He concluded that it was likely two different people were responsible for tying the five ligatures recovered from the bodies.
Dr Ide cautioned that this did not provide strong evidence. He added: "I think it's likely that the two girls were tied by different people, but I can't be sure of it. Retired Det Sgt Joan Shanks read a dramatic witness statement to the jury, which she had taken from Carolyn Mitchell on 22 November The witness died in and her statement had been redacted so the jury only heard the evidence that was "relevant". They had kissed on their first date, but not had sex for about six months, and he had always been "gentle and never rough".
Man accused of World's End murders denies launching 'animalistic' attack on two teenagers
In the statement, she revealed that she had been with Sinclair in the Wemyss Hotel in Port Seton and had met there with two brothers known to him. One was the late Gordon Hamilton. Sinclair is accused of acting with him to commit the double-rape and murder.
The witness had recalled that Hamilton and his brother, a larger man, had been showing Sinclair how to tie knots. Earlier Dr Howard Moody, 71, a retired odontologist, gave evidence about a "likely" human bite-mark on Christine's left hand and was asked by Ian Duguid QC, defending, why the pathologists who carried out post mortem examinations in had not noted it.
He said that it was long after when a case was first solved by a bite mark so the awareness of their significance would not have been what it became later. Sinclair denies raping and murdering Christine and Helen in October The trial continues.
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- World's End serial killer and rapist Angus Sinclair dies in prison aged 73?
We may then apply our discretion under the user terms to amend or delete comments. While still in prison for the attacks, Sinclair was given a life sentence in for the murder of the Glasgow teenager Mary Gallacher in However, he had previously served six years behind bars for killing a seven-year-old girl in Aged 16, he pleaded guilty to culpable homicide, admitting strangling Catherine Reehill in Glasgow and dumping her body on a tenement stairway. It meant he spent about 40 years of his life locked up.
After the Gallacher case police examined the link between Sinclair and several other unsolved murders.
The World’s End Murders: A night that haunts Scotland’s capital to this day
The year-old was raped and stabbed near a railway line as she went to meet a friend. Sinclair was linked to the crime years later a DNA breakthrough.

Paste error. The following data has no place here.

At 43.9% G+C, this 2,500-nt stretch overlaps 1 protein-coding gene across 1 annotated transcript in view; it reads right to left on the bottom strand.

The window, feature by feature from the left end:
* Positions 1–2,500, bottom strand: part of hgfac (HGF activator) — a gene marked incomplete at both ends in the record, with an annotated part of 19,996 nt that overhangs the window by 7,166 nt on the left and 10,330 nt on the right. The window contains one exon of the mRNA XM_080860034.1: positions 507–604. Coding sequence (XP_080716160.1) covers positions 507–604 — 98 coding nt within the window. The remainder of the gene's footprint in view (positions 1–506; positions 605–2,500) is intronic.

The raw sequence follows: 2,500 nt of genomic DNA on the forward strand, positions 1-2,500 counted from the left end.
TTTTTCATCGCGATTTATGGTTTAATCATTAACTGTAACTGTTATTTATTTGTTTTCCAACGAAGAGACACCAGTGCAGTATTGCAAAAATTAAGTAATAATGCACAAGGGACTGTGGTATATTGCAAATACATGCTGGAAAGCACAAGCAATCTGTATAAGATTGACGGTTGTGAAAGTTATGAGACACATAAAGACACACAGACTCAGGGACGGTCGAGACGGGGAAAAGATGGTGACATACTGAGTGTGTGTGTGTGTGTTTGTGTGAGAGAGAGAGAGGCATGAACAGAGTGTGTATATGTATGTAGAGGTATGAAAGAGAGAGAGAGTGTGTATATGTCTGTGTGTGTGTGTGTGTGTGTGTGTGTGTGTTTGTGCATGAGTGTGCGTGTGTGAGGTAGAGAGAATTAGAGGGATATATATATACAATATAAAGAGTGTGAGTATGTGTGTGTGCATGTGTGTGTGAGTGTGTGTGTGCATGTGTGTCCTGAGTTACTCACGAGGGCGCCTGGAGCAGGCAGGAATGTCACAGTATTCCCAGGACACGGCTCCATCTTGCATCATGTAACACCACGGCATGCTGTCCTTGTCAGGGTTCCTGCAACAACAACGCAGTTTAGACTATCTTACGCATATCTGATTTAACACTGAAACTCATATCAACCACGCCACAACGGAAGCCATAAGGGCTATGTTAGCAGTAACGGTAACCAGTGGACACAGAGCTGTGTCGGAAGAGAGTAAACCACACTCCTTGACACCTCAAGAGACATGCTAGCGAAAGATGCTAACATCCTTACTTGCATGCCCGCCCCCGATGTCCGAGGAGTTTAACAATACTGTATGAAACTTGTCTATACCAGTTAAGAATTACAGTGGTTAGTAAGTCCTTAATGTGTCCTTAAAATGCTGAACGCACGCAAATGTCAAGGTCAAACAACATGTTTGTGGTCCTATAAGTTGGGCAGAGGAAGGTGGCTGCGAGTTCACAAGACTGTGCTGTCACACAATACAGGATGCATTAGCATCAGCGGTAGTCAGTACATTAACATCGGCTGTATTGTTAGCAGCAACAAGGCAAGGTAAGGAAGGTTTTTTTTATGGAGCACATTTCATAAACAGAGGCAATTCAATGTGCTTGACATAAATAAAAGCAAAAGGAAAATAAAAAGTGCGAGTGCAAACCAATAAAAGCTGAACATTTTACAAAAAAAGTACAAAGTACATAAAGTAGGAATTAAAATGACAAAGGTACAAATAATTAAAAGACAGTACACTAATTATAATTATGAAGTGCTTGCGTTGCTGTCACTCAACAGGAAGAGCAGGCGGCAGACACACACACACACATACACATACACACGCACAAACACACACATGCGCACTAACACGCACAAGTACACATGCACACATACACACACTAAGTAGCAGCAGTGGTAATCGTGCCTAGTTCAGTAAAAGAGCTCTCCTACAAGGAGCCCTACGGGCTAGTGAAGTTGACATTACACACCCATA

These too would have consequences as they cast doubt on exact time of death, which 30 years later at the trial became a significant factor. The first phase of the investigation viewed the crimes as local and committed massive resources to local inquiries. The systematic scanning of other crimes in other parts of the country was neither prioritised nor carried out thoroughly enough.
Undoubtedly the inter-force conference, when the heads of CID for east and west Scotland met in , missed an opportunity to link cases. But, even so, it is doubtful what benefit this would have brought, given the lack of adequate administrative systems at the time.
The consequential muddle might actually have been damaging. Should we have identified Sinclair earlier, prevented some of his offences or been able to track down Gordon Hamilton in his lifetime? Is it really possible that this was his only crime?
A real opportunity was missed in when Sinclair was arrested for the s murder of Mary Gallagher. At that time a connection should have been made to other outstanding cases in Glasgow and Edinburgh. Has Sinclair escaped justice for other serious offences? I am sure of it. What can we conclude? Regardless of our eventual success, this retrial can never be regarded as a triumph.https://acomdemargae.ml
World's End Murders - Wikipedia
Let us not forget that the murder of Helen and Christine were tragedies not only for these young women but also for their families. There was never going to be cause for celebration. Furthermore, we cannot deny the inescapable conclusion that the system failed Helen Scott, Christine Eadie and their families. The truth is that we always knew how dangerous Sinclair was. Much, of course, seems to have changed over the last 37 years but I wonder how much really has. With pressure on prison places, how many young Sinclairs are today being processed towards liberty, despite the assessment of professionals who warn they are still a danger to the public?
By Ashleigh McGinley.